SERVICE COMPANY  — Company within a multinational group of companies which generally provides support services, such as administration, sales information, post-sales service or market research, for the operating divisions of the group.
SERVICE FEE  — A fee for the rendering of services is generally regarded as income from business activities or, in the case of a liberal profession, as income from independent personal services.
SEVERANCE PAYMENTS  — Payment made as a result of the termination of any office or employment of a person.
SHAM TRANSACTION  — A transaction without substance, which will be ignored for tax purposes.
SHAREHOLDER ACTIVITY  — An activity which is performed by a member of an MNE group (usually the parent company or a regional holding company) solely because of its ownership interest in one or more other group members, i.e. in its capacity as shareholder.
SHAREHOLDERS’ EQUITY  — The total assets minus total liabilities of a corporation, also called stockholders’ equity or net worth.
SHARE (STOCK) OPTIONS FOR EMPLOYEES  — Some companies grant directors and employees an option to acquire at a future date shares or stock in the company at a predetermined price. It gives an employee the opportunity to benefit from the future success of the company when the market value of the shares increases over the predetermined option acquisition price.
SHELL COMPANY  — A company set up by fraudulent operators as a front to conceal tax evasion schemes.
SHIFTING OF PROFITS  — See: Profit shifting
SHIFTING AN INCIDENCE OF TAXATION  — Determination of the economic entity that actually ends up paying a particular tax. In the case of indirect taxation tax is normally intended to fall upon consumption and be borne by consumers, so that entrepreneur who pays the tax on his supplies of goods and services in general passes on the tax, or “shifts” it “forward” to the consumer by adjusting his prices appropriately. Such taxes are said to be shifted “backward” in the case that entrepreneurs are forced to absorb some of new or increased tax.
SHORT-TERM CAPITAL GAINS  — Capital gain derived from the disposal of assets which have been held for a comparatively short period of time.
SIMULTANEOUS TAX EXAMINATION  — A simultaneous tax examination, as defined in Part A of the OECD Model Agreement for the Undertaking of Simultaneous Tax Examinations, means an “arrangement between two or more parties to examine simultaneously and independently, each on its own territory, the tax affairs of (a) taxpayer(s) in which they have a common or related interest with a view to exchanging any relevant information which they so obtain”.
SINGLE ENTITY APPROACH  — Method of taxing a legal entity that conducts its business through a permanent establishment rather than through a subsidiary company. Under the single entity approach, a head office and a permanent establishment are treated as one taxpayer for tax purposes, even though they may be considered separate entities for purposes of accounting or commercial law.
SINGLE TAXPAYER  — A person who is not married on the last day of the tax year.
SISTER CORPORATION  — See: Brother-sister corporation
SITUS RULE  — Provision of tax law setting out the factors which determine where a particular asset is situated or deemed to be situated for tax purposes.
SIX MONTHS’ RULE  — See: One hundred and eighty-three (183) days’ rule
SMALL BUSINESS CORPORATION  — Under US tax law, this term refers to a domestic corporation which does not have more than 35 individual shareholders, all of whom are US citizens or residents and which does not have more than one class of stock. Also known as an “S corporation”, this form permits income at the corporate level to be taxed only once at the shareholder level.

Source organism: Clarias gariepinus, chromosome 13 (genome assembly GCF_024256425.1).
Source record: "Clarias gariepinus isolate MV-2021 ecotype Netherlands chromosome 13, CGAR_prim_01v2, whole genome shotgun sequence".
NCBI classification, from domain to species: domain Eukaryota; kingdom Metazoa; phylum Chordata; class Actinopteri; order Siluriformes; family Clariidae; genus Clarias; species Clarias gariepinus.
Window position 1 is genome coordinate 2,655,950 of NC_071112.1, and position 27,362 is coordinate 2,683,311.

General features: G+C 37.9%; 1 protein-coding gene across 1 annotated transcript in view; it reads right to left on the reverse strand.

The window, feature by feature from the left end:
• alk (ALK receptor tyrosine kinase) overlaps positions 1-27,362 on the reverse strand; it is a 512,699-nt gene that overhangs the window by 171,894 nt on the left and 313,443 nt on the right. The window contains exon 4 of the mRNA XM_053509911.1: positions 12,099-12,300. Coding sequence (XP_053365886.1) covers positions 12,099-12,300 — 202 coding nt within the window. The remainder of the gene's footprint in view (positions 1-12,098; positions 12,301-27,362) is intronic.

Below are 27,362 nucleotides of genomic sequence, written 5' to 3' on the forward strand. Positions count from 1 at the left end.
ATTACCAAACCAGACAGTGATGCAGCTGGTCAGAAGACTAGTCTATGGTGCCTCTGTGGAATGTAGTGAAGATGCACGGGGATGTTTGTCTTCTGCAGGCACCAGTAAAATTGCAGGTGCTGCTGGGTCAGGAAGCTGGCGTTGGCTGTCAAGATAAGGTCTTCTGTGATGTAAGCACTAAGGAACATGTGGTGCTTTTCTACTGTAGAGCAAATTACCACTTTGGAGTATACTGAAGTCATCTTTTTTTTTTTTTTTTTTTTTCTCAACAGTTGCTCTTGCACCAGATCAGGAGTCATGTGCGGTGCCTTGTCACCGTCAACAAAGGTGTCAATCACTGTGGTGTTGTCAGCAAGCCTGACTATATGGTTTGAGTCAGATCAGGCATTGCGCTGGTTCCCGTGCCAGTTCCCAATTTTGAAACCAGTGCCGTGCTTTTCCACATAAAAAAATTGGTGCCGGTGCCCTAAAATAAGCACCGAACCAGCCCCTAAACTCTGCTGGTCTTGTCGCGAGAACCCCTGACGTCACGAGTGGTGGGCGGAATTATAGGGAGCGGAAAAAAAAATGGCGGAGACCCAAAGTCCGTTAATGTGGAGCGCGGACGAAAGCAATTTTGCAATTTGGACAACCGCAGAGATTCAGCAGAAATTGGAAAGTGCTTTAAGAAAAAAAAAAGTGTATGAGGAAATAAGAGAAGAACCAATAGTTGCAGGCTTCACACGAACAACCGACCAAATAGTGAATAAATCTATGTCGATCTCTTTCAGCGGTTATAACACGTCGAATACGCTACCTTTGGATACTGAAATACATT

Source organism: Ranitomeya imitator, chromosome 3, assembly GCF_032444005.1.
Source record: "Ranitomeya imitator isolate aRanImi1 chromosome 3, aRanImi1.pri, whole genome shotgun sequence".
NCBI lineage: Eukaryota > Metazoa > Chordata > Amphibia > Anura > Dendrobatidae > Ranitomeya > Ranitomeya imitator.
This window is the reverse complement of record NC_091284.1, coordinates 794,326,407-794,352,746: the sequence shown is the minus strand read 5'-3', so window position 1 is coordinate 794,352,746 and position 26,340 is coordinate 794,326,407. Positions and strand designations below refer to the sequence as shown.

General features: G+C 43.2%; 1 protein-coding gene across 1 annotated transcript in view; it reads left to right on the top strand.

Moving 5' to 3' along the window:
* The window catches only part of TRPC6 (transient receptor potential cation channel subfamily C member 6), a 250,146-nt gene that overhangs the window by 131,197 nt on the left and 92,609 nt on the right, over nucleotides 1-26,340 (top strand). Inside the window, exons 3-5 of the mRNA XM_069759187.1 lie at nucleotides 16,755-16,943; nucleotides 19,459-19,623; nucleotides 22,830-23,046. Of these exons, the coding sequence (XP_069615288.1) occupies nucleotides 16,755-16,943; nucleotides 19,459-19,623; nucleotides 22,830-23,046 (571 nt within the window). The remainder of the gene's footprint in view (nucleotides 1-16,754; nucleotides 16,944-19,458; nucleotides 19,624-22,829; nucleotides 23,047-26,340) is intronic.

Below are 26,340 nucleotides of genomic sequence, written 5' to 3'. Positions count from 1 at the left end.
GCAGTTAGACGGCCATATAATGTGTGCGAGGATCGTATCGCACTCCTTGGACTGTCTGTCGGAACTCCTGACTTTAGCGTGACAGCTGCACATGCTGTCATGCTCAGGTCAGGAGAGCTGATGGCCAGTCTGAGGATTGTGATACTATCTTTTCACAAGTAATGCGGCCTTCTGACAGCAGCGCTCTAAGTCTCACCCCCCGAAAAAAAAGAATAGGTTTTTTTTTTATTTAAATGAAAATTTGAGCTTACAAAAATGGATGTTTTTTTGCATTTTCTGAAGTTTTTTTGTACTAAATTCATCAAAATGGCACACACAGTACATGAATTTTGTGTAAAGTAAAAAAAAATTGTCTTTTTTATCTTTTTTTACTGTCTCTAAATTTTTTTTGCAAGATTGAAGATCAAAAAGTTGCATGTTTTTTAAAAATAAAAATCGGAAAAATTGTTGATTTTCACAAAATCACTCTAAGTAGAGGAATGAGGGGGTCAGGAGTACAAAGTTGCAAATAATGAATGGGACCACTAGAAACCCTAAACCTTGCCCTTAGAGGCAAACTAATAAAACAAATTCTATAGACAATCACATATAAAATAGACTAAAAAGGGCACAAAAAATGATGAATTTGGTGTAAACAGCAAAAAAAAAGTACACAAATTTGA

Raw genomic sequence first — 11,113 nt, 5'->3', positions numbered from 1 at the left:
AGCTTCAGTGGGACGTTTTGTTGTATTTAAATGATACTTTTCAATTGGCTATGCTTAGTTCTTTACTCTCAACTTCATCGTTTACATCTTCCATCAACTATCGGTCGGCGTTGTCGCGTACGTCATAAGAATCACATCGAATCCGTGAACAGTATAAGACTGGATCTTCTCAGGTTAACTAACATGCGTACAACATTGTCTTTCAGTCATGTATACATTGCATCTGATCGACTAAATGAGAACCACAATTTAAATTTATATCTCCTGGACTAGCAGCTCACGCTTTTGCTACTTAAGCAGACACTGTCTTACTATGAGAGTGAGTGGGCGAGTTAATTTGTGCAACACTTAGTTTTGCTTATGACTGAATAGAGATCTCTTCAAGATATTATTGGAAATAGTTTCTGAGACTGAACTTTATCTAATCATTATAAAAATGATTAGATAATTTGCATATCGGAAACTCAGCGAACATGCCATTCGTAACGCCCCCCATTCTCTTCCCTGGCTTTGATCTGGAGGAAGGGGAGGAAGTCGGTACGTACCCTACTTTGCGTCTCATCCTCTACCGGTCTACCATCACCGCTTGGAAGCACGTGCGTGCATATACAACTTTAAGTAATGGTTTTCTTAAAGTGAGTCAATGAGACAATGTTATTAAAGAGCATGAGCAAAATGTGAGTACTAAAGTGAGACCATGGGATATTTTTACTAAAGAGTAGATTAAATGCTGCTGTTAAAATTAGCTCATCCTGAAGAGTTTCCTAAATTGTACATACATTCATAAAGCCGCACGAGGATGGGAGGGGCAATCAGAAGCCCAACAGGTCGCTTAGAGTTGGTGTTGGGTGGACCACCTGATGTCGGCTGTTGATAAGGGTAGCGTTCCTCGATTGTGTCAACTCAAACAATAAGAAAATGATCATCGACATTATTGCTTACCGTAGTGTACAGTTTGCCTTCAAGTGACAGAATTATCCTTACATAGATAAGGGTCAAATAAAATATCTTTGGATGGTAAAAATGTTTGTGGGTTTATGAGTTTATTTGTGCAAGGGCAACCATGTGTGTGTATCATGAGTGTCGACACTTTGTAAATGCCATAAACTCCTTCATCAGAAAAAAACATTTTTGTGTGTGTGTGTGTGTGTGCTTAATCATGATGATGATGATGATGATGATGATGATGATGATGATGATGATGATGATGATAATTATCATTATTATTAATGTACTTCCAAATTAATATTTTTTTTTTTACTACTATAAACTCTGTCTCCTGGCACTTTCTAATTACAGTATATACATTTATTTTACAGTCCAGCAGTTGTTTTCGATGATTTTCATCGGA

SMALL BUSINESS RELIEF  — Term used to denote tax concessions which are available only to or principally to small businesses.
SMALL TRADERS, SPECIAL TAX REGIME FOR  — In many countries small traders are subject to a special tax regime, particularly in respect of VAT, in which exemption, lower tax burden or lower administrative burden are granted.
SOAK-UP TAX  — Tax or levy which is conditioned on the availability of a foreign tax credit in another country.
SOCIAL SECURITY CONTRIBUTIONS  — Charges levied on employees, employers or self-employed or on all persons subject to individual income tax to cover the cost of providing future social security payments.
SOLE PROPRIETORSHIP  — Ownership of all of the assets of an unincorporated business by a single individual. The individual owner is personally liable for all debts of the business.
SOURCE OF INCOME  — The place (or country) where a particular item of income is deemed to originate or where it is deemed to be generated. National rules vary, depending on which concept of source is used.
SOURCE PRINCIPLE OF TAXATION  — Principle for the taxation of international income flows according to which a country consider as taxable income those income arising within its jurisdiction regardless of the residence of the taxpayer, i.e. residents and non-residents are taxed on income derived from the country.
SOURCE RULE  — Provision in the national law of a country or in a tax treaty which defined the concept of source for a particular type of income.
SPECULATIVE GAINS  — Gains from the disposal of capital assets which were originally acquired with a view to selling them for more than the cost of acquisition.
SPIN-OFF  — A type of corporate reorganization by which the shares of a new corporation (or the subsidiary company) are distributed to the original shareholders (or the parent’s shareholders) without these shareholders surrendering any of their stock in the original (or parent) corporation.
SPLIT-OFF — A type of corporate reorganization by which the shares of a new corporation (or the subsidiary company) are distributed to the original shareholders (or the parent’s shareholders) with these shareholders surrendering part of their stock in the original (or parent) corporation.